According to new tests by Consumer Reports (CR), although the amounts of lead, arsenic, and cadmium in baby foods appear to be getting lower, the overall risk hasn’t changed much in the last five years.
The last time CR tested baby foods in 2018, 33 of 50 foods were associated with potential health risks for kids due to combined exposures from those three heavy metals. Since that time, there has been a push for baby food manufacturers to make products safer, and the U.S. Food and Drug Administration (FDA) has made efforts to lower the levels of toxic heavy metals in foods for babies and young children through its Closer to Zero initiative.
For the present analysis, CR retested seven baby foods that contained concerning levels of heavy metals in 2018. For three of the products, heavy metal levels declined, but for three others, the levels of certain heavy metals increased. There was not much change found for one product.
CR tested 14 products, representing a mix of fruits and vegetables, meals and entrees, and snack like bars, puffs, and teething wafers. At least three samples of each product were tested.
CR reached out to the manufacturers of the baby foods included in the tests. Beechnut, Gerber, and Earth’s Best said they test both the raw ingredients in their products and the final products for heavy metals, and Happy Baby said they test their final products. Hot Kid, owned by Want-Want, which makes Baby Mum-Mum products, did not respond.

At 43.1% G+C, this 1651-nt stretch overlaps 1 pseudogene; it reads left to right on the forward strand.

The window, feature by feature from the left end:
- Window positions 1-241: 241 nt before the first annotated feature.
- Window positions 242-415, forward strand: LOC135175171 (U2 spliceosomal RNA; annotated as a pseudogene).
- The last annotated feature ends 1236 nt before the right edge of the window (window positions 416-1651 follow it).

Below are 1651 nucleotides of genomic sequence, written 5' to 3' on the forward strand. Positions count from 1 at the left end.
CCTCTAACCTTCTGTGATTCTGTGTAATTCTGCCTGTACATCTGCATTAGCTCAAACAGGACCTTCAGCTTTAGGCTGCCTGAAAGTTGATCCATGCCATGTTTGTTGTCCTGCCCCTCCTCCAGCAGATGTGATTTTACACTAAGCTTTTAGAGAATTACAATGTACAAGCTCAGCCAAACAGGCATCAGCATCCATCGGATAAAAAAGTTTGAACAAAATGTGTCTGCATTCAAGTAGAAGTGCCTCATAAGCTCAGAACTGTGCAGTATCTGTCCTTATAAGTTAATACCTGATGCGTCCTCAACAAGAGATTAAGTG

CR believes its present findings show that there is still much more room for improvement in baby food safety when it comes to the presence of toxic heavy metals. Declines in certain heavy metals in some foods were offset by increases in others, so there was little overall change in the amount of the foods babies are recommended to eat. In particular, rice, sweet potatoes, and snack foods showed concerning levels of the metals.
The full details of CR’s findings can be read here.